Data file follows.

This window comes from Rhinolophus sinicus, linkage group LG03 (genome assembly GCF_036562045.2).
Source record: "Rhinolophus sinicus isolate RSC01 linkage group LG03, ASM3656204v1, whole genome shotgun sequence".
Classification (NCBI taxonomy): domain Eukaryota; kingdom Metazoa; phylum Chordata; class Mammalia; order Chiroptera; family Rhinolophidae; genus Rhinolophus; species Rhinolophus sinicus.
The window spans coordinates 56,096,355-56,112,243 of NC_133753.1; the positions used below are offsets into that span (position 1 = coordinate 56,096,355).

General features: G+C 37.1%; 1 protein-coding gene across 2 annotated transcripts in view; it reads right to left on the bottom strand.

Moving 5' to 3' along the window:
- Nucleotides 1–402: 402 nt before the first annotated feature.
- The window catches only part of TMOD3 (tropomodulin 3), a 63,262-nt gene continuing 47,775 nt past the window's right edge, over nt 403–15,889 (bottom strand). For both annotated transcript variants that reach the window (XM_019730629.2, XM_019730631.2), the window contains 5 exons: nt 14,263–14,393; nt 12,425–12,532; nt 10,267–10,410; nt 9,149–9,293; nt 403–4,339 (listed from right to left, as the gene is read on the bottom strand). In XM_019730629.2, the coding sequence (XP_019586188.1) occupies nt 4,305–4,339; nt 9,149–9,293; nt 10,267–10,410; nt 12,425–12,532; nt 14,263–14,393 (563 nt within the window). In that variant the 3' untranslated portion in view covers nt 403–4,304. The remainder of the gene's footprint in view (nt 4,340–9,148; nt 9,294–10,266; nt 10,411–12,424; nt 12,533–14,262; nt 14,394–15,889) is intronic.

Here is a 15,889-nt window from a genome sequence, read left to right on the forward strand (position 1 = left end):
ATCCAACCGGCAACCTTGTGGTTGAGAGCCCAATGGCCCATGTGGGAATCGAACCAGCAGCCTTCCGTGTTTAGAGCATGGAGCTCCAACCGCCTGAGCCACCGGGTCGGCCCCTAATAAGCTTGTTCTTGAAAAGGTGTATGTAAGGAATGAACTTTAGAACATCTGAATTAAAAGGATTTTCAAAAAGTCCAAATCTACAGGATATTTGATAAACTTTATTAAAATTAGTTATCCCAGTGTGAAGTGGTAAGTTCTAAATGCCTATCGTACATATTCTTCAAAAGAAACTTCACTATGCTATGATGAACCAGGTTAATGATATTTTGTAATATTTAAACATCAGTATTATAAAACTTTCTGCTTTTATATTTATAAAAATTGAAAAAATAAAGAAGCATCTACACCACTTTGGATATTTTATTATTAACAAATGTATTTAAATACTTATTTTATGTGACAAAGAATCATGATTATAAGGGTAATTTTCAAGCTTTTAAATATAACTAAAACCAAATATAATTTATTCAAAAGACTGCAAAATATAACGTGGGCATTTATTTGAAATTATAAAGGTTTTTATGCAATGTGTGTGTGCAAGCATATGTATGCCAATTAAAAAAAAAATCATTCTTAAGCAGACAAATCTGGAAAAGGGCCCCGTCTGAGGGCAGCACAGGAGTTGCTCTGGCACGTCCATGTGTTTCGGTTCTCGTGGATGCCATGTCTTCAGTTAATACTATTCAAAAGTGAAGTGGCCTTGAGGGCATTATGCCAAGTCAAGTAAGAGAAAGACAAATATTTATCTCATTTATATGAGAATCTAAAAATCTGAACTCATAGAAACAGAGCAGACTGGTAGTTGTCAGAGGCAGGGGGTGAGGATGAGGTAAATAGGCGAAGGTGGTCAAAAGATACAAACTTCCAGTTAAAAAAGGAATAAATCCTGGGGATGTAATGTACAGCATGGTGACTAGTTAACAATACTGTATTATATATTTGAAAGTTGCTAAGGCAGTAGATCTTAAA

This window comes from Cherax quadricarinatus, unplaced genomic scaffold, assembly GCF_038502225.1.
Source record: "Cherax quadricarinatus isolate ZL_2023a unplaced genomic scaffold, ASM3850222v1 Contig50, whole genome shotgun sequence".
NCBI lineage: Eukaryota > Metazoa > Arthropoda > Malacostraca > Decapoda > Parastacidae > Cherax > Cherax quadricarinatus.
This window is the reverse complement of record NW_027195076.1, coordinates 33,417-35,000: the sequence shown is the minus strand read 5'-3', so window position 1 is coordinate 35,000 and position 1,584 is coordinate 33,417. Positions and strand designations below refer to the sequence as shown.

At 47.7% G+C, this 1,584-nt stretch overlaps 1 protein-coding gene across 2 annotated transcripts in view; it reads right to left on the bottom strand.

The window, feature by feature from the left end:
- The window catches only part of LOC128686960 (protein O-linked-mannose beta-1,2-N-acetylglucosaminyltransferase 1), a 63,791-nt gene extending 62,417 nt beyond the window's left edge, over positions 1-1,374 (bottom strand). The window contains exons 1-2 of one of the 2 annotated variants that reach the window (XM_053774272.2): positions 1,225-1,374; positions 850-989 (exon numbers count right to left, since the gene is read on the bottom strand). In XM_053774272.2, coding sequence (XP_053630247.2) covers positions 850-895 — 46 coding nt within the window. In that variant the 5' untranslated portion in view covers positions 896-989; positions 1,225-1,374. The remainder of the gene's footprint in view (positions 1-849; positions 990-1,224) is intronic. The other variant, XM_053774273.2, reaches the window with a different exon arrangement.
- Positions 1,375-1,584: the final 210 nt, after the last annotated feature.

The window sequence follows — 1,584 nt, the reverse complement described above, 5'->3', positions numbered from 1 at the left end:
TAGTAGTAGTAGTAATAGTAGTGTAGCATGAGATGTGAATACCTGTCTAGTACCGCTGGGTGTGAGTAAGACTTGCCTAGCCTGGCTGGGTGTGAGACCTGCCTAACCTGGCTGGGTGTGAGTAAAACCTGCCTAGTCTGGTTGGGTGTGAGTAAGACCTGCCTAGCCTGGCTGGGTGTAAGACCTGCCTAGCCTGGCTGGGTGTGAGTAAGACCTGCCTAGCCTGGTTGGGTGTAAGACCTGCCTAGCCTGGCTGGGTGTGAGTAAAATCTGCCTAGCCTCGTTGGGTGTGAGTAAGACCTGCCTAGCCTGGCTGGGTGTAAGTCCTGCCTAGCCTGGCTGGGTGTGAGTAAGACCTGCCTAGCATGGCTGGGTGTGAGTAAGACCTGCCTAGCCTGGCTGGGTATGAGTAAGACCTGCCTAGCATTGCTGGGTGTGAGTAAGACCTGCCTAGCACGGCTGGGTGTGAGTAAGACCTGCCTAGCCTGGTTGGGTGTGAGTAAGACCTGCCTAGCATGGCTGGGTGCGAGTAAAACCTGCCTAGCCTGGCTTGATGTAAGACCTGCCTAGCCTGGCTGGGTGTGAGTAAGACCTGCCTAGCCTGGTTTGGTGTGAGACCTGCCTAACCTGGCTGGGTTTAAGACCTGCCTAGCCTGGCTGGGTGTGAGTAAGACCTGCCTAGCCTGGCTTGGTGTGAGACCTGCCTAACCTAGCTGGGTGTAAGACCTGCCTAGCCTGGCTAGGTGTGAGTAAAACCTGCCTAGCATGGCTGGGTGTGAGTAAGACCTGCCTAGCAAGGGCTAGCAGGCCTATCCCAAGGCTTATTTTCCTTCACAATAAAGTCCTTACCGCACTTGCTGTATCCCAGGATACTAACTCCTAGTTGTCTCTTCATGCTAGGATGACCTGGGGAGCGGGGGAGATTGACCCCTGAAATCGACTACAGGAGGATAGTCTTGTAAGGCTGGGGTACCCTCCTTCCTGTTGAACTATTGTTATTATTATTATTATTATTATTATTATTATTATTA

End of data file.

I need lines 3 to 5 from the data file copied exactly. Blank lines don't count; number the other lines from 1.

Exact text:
Classification (NCBI taxonomy): domain Eukaryota; kingdom Metazoa; phylum Chordata; class Mammalia; order Chiroptera; family Rhinolophidae; genus Rhinolophus; species Rhinolophus sinicus.
The window spans coordinates 56,096,355-56,112,243 of NC_133753.1; the positions used below are offsets into that span (position 1 = coordinate 56,096,355).

General features: G+C 37.1%; 1 protein-coding gene across 2 annotated transcripts in view; it reads right to left on the bottom strand.